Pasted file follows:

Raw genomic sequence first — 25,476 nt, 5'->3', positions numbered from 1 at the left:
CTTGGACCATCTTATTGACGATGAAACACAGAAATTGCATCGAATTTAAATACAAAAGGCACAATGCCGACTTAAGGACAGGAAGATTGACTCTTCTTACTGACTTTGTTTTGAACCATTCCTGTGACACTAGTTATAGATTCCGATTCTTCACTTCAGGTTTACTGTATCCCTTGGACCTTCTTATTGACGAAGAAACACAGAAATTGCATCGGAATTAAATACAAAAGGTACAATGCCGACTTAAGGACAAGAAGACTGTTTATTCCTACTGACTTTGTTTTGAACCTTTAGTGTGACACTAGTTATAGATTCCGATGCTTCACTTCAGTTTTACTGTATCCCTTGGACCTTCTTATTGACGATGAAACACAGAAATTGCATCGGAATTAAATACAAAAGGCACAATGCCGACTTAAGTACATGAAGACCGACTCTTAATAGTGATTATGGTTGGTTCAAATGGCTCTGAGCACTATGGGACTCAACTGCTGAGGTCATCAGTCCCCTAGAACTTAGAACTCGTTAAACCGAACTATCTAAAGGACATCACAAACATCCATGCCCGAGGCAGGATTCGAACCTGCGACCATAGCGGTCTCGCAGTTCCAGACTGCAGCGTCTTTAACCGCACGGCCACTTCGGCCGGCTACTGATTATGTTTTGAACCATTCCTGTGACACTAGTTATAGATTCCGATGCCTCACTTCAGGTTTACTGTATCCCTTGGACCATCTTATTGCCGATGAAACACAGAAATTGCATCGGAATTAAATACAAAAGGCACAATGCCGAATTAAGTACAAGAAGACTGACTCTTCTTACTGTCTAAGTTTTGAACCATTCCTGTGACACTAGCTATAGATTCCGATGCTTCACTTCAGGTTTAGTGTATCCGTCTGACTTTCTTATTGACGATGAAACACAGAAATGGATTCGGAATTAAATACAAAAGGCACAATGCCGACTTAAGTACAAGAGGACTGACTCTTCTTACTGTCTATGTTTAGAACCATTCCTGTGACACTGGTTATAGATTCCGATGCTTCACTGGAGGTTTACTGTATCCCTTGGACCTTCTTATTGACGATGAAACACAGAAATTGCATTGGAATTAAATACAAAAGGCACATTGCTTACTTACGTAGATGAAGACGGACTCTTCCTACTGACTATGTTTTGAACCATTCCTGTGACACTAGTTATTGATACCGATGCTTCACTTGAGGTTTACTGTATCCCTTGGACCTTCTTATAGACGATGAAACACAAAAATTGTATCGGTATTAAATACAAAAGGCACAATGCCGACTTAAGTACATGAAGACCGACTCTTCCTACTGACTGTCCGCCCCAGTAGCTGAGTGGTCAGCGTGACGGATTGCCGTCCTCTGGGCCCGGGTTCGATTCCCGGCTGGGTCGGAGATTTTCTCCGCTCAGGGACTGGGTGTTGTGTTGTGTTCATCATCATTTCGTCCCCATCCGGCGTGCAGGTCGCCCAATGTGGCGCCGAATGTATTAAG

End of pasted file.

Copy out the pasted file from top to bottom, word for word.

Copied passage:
Raw genomic sequence first — 25,476 nt, 5'->3', positions numbered from 1 at the left:
CTTGGACCATCTTATTGACGATGAAACACAGAAATTGCATCGAATTTAAATACAAAAGGCACAATGCCGACTTAAGGACAGGAAGATTGACTCTTCTTACTGACTTTGTTTTGAACCATTCCTGTGACACTAGTTATAGATTCCGATTCTTCACTTCAGGTTTACTGTATCCCTTGGACCTTCTTATTGACGAAGAAACACAGAAATTGCATCGGAATTAAATACAAAAGGTACAATGCCGACTTAAGGACAAGAAGACTGTTTATTCCTACTGACTTTGTTTTGAACCTTTAGTGTGACACTAGTTATAGATTCCGATGCTTCACTTCAGTTTTACTGTATCCCTTGGACCTTCTTATTGACGATGAAACACAGAAATTGCATCGGAATTAAATACAAAAGGCACAATGCCGACTTAAGTACATGAAGACCGACTCTTAATAGTGATTATGGTTGGTTCAAATGGCTCTGAGCACTATGGGACTCAACTGCTGAGGTCATCAGTCCCCTAGAACTTAGAACTCGTTAAACCGAACTATCTAAAGGACATCACAAACATCCATGCCCGAGGCAGGATTCGAACCTGCGACCATAGCGGTCTCGCAGTTCCAGACTGCAGCGTCTTTAACCGCACGGCCACTTCGGCCGGCTACTGATTATGTTTTGAACCATTCCTGTGACACTAGTTATAGATTCCGATGCCTCACTTCAGGTTTACTGTATCCCTTGGACCATCTTATTGCCGATGAAACACAGAAATTGCATCGGAATTAAATACAAAAGGCACAATGCCGAATTAAGTACAAGAAGACTGACTCTTCTTACTGTCTAAGTTTTGAACCATTCCTGTGACACTAGCTATAGATTCCGATGCTTCACTTCAGGTTTAGTGTATCCGTCTGACTTTCTTATTGACGATGAAACACAGAAATGGATTCGGAATTAAATACAAAAGGCACAATGCCGACTTAAGTACAAGAGGACTGACTCTTCTTACTGTCTATGTTTAGAACCATTCCTGTGACACTGGTTATAGATTCCGATGCTTCACTGGAGGTTTACTGTATCCCTTGGACCTTCTTATTGACGATGAAACACAGAAATTGCATTGGAATTAAATACAAAAGGCACATTGCTTACTTACGTAGATGAAGACGGACTCTTCCTACTGACTATGTTTTGAACCATTCCTGTGACACTAGTTATTGATACCGATGCTTCACTTGAGGTTTACTGTATCCCTTGGACCTTCTTATAGACGATGAAACACAAAAATTGTATCGGTATTAAATACAAAAGGCACAATGCCGACTTAAGTACATGAAGACCGACTCTTCCTACTGACTGTCCGCCCCAGTAGCTGAGTGGTCAGCGTGACGGATTGCCGTCCTCTGGGCCCGGGTTCGATTCCCGGCTGGGTCGGAGATTTTCTCCGCTCAGGGACTGGGTGTTGTGTTGTGTTCATCATCATTTCGTCCCCATCCGGCGTGCAGGTCGCCCAATGTGGCGCCGAATGTATTAAG